Slow motion footage of swimming dogs reveals the surprising efficiency of the doggy paddle and their incredible diving skills.
A new kind of quantum computer is being proposed by scientists from the TU Wien (Vienna) and Japan (National Institute of Informatics and NTT Basic Research Labs).
The Quantum Computer is the Holy Grail of quantum technology. Its computing power would eclipse even the fastest classical computers we have today. A team of researchers from TU Wien (Vienna) the National Institute for Informatics (Tokyo) and NTT Basic Research Labs in Japan has now proposed a new architecture for quantum computing, based on microscopic defects in diamond. A reliable quantum computer capable of solving complex problems would have to consist of billions of quantum systems, and such a device is still out of reach. But the researchers are convinced that the basic elements of their newly proposed architecture are better suited to be miniaturized, mass-produced and integrated on a chip than previously suggested quantum computing concepts. Experiments towards the new quantum computing architecture are already being undertaken at TU Wien.
Fragile Quantum Superpositions
For decades, scientists have been trying to use quantum systems for logical calculations. “In a classical computer, one bit can only store a number: zero or one. Quantum physics, however, allows superpositions of states. A quantum bit can be in the state zero and the state one at the same time – and this opens up unbelievable possibilities for computing”, says Jörg Schmiedmayer (TU Wien).
Such superposition states can be implemented in different kinds of quantum systems, such as ions, captured in electromagnetic traps, or in superconducting quantum bits. The architecture which has now been published in the journal “Physical Review X” is different: nitrogen atoms which can occupy two different spin states are injected into a small diamond. Every nitrogen defect is trapped in an optical resonator made of two mirrors. Via glass fibres, photons are coupled to the quantum system consisting of the resonator, the diamond and the nitrogen atom. This way, it is possible to read and manipulate the state of the quantum system without destroying the quantum properties of the spins in the diamond.
Realistic Quantum Computers Need Error Correction
Each system – made up of mirrors, diamond and a nitrogen defect – can store one quantum bit of information: zero, one, or an arbitrary superposition of both. But usually such a quantum bit is very unstable. Error correction procedures are needed to build a quantum computer that works reliably. “If error correction is used, a quantum bit cannot be stored in one single quantum particle any more. Instead, a complex architecture of interconnected quantum systems is required”, says Michael Trupke (TU Wien).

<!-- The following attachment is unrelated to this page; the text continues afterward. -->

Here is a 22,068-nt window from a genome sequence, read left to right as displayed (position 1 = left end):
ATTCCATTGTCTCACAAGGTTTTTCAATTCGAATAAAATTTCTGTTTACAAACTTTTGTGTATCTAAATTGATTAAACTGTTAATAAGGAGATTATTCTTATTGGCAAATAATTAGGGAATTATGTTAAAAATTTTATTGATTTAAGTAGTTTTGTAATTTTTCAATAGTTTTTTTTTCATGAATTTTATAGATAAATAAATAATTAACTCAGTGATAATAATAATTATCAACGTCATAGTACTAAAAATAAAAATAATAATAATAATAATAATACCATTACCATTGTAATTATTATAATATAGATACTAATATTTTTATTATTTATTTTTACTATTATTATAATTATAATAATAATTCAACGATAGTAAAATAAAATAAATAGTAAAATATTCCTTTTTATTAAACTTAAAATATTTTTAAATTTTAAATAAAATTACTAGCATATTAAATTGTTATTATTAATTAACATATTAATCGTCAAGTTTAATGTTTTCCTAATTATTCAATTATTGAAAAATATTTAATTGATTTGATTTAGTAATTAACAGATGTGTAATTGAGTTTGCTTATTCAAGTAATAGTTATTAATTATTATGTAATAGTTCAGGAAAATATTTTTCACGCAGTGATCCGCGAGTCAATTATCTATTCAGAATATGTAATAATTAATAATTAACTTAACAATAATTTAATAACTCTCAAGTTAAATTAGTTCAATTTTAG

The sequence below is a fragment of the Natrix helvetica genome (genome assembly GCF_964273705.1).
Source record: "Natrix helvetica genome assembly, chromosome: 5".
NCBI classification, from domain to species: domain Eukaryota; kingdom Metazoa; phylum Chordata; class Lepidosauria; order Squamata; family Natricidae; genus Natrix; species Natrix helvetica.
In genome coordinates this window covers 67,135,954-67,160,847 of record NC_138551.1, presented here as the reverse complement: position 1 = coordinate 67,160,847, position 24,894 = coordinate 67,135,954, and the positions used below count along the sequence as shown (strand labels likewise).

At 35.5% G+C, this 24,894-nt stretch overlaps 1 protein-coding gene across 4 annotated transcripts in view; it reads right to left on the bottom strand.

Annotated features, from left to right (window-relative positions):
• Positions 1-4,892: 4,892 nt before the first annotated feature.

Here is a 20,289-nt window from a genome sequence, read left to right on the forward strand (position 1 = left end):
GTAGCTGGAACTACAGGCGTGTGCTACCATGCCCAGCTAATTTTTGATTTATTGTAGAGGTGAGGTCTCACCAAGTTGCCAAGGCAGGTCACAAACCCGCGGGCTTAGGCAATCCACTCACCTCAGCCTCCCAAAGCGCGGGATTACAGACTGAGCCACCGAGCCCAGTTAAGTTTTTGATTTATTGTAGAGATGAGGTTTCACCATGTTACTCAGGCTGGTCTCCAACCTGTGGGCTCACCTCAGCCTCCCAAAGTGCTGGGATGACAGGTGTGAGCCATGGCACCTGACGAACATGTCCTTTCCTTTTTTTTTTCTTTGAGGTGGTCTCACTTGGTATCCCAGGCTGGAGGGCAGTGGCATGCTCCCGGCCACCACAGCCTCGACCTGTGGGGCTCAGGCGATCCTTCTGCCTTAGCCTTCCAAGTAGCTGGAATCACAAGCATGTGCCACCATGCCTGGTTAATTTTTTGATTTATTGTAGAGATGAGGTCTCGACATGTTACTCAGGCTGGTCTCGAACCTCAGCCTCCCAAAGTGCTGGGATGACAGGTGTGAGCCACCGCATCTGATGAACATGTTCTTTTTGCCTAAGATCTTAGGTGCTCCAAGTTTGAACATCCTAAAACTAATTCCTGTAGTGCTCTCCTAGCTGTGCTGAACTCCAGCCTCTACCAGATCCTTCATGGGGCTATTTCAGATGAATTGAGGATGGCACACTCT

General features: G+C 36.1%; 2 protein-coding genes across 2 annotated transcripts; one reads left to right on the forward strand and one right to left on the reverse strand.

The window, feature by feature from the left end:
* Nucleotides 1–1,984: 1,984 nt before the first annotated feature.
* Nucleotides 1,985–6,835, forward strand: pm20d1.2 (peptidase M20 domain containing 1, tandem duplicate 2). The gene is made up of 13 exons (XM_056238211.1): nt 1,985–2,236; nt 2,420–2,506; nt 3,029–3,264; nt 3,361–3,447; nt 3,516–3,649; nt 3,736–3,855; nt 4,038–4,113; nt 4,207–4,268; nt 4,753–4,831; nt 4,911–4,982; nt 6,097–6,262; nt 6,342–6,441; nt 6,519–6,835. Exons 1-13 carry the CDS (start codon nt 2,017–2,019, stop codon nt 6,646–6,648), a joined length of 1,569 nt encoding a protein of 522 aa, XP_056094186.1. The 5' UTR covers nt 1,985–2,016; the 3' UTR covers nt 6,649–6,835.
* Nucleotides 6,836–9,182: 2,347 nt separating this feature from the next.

The researchers calculated how the resonators, diamonds and nitrogen atoms can be assembled to create an error resistant two dimensional quantum system, a so-called “topologically protected quantum computer”. According to the calculations, about 4.5 billion such quantum systems would be sufficient to implement the algorithm “Shor-2048”, which is able to calculate prime factors of a 2048-bit-number.
This huge number of quantum elements is required in any quantum computer architecture, no matter whether ion traps, superconducting quantum bits or nitrogen spins in diamonds are used. “Our approach has the big advantage that we know how to make the elements smaller. This architecture has great potential for miniaturization and mass production”, says Michael Trupke. “Whole industries are working with diamonds, materials science is progressing rapidly. There are still many obstacles to overcome, but connecting nitrogen spins in solid materials opens up a path that could finally lead to a functioning quantum computer.”
Only the Beginning – just Like the Transistor
Trupke compares the current state of quantum computing with the early days of electronic computing: “When the first transistors were built, nobody could imagine placing them on a small chip by the billions. Today, we carry around such chips in our pockets. These nitrogen spins in diamond could develop just like transistors did in classical computer science.”
At TU Wien, researchers have begun to create a small-scale realisation of this new architecture. “We have the great advantage of being able to collaborate with a number of internationally renowned research teams in materials research and quantum technology right here at TU Wien”, says Jörg Schmiedmayer. Friedrich Aumayr works on methods to inject the nitrogen atoms into the diamonds, Peter Mohn obtains numerical data in large-scale computer simulations. The microcavity arrays are the result of an ongoing collaboration with Ulrich Schmid at the Institute of Sensor and Actuator Systems within TU Wien. Diamond chips are routinely analysed in the university’s own X-ray centre.
There may still be a long way to go before algorithms like Shor-2048 run on a quantum computer. But scientists believe that it should become possible to entangle quantum building blocks, creating larger cluster cells, within the next few years. “Once this happens, the scale-up will be fast”, says Kae Nemoto of the National Institute of Informatics. “In the end,” Schmiedmayer says, “it all depends on whether we manage to enter an era of mass production and miniaturization in quantum technology. I do not see any physical laws that should keep us from doing that.”